What Is Prebiotic Soda?
There’s a new soda on the scene and it’s here to help support your digestive health. It’s called prebiotic soda and it’s packed with gut-supporting prebiotic fiber. But what exactly makes prebiotic fiber so special? And are these sodas as good for you as they say?
Read on to learn more about these better-for-you soda alternatives and the power behind prebiotics. It won’t be long till you’re tempted to grab one off the shelf to try for yourself!
What Is Prebiotic Soda?
Prebiotic soda is a soda alternative packed with prebiotic fiber to support your gut. By adding nutritious, high-fiber ingredients, prebiotic soda joins the soda aisle as a healthier, gut-friendly option for soda drinkers. Just like regular soda, prebiotic soda features a delicious taste and bubbly soda experience once you pop open the can. Yet a quick look at the back ingredient label highlights just how different it is from a regular can of soda.
Fewer Sugar Calories
Many prebiotic sodas contain far fewer sugar calories than a standard can of soda. OLIPOP, a prebiotic soda, contains 2-5 g of sugar while the leading soda brands contain anywhere from 39 to 45 g of added sugar.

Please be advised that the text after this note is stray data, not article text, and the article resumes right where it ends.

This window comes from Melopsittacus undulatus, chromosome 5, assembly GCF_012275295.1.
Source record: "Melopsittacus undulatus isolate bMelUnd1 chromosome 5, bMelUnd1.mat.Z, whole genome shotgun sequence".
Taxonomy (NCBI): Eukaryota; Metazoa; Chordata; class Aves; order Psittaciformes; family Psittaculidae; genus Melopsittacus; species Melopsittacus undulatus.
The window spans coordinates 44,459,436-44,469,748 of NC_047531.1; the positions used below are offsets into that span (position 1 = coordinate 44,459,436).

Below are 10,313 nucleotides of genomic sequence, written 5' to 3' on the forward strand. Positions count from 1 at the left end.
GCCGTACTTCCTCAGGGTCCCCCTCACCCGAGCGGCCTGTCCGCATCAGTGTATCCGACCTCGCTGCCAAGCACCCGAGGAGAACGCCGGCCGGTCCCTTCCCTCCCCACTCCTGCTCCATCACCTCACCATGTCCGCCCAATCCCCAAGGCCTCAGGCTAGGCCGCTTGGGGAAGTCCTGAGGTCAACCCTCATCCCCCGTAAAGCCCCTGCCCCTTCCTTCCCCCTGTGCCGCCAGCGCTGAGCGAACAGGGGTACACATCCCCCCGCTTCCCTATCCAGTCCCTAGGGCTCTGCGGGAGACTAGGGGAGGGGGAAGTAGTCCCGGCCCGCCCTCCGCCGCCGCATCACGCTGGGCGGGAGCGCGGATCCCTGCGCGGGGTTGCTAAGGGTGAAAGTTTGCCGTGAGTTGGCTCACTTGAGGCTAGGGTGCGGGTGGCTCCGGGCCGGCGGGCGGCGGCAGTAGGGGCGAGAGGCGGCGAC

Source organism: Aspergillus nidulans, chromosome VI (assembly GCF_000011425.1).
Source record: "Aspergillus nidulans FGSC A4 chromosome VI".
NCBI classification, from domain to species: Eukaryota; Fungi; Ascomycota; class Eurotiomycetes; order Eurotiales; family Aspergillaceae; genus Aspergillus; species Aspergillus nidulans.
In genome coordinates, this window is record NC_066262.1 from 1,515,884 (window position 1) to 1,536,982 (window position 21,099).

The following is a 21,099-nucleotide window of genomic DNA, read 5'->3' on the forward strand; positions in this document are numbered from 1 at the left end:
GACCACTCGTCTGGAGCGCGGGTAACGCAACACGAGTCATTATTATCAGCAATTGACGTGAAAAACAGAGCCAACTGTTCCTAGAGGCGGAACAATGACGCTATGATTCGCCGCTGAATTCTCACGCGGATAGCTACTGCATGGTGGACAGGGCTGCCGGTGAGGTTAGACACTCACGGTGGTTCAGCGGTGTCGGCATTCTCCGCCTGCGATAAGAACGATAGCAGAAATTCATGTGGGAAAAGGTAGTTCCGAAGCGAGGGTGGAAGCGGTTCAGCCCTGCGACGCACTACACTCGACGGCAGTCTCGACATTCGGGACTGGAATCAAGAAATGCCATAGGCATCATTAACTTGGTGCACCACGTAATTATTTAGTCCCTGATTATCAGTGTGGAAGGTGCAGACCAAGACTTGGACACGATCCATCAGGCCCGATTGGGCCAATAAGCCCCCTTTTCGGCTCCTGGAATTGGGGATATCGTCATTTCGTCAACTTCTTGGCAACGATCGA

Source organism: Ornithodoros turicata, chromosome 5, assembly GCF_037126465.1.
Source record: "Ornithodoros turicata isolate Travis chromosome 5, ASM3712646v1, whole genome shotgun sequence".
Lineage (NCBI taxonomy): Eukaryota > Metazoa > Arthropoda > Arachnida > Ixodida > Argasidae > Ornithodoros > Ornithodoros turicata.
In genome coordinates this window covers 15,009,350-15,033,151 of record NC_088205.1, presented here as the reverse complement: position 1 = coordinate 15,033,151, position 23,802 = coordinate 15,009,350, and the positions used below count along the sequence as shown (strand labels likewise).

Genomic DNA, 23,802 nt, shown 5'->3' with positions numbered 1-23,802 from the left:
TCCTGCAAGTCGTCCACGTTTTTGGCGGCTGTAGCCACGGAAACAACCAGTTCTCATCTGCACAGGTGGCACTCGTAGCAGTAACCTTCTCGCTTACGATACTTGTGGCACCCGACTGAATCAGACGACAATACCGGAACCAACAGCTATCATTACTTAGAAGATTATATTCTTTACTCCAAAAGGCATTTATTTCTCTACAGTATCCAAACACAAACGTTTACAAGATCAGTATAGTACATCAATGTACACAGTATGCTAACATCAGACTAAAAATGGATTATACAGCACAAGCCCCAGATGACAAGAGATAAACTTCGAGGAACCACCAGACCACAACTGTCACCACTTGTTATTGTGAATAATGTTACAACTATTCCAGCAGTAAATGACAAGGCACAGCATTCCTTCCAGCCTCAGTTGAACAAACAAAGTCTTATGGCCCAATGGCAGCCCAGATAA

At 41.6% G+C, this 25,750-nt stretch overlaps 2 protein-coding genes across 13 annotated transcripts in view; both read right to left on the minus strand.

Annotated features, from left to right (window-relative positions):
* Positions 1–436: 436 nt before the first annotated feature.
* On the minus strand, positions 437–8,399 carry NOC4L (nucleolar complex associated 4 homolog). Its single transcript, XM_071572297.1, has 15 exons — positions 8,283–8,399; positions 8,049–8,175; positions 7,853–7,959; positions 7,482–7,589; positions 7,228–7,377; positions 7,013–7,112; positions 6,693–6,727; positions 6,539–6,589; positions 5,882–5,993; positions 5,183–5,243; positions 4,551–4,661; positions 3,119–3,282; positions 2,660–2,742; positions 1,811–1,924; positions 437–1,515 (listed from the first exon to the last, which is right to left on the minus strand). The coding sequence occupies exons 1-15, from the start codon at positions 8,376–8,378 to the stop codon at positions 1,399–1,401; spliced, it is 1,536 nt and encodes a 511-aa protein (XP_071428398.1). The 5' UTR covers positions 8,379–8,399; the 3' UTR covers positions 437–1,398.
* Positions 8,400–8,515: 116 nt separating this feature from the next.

Prebiotic sodas also contain more natural vs artificial ingredients like natural vanilla or caramel flavoring and real fruit juice that help make them a healthier choice.
Instead of the high fructose corn syrup you’ll find in a regular soda, prebiotic sodas like OLIPOP use natural flavors instead, like cassava root syrup and stevia leaf. These ingredients provide the soda-sweet flavor you know and love (without all that extra sugar).
Packed With Prebiotics
As the name suggests, prebiotic soda contains a special kind of fiber called “prebiotics” that you won’t find in a regular can of soda. Nutritious, high-fiber ingredients like kudzu root extract, chicory root inulin, and Jerusalem artichoke inulin provide a great source of prebiotic fiber, helping support digestive health.
What Are Prebiotics?
Your gut has its own mini-ecosystem of trillions of bacteria and other organisms that break down the food you eat, help defend against germs, release energy, and produce vitamins. And just like any other living species, this ecosystem needs food to survive.1
And that’s where prebiotics come in.
Prebiotics are non-digestible fibers that feed the beneficial bacteria in your gut. When you eat (or drink!) prebiotic fiber, it passes through undigested to your lower digestive tract where it quickly becomes a food source for those trillions of bacteria living in your gut.2
These trillions of bacteria in your gut—also called your gut microbiota—work hard to keep everything running smoothly for your overall health and wellness.3 And prebiotic fiber is the key to keeping your gut microbiota happy and healthy.
Prebiotics vs. Probiotics: What’s the Difference?
Prebiotics are the food source for those healthy gut bacteria. And those healthy gut bacteria are called probiotics. In other words, prebiotics feed probiotics.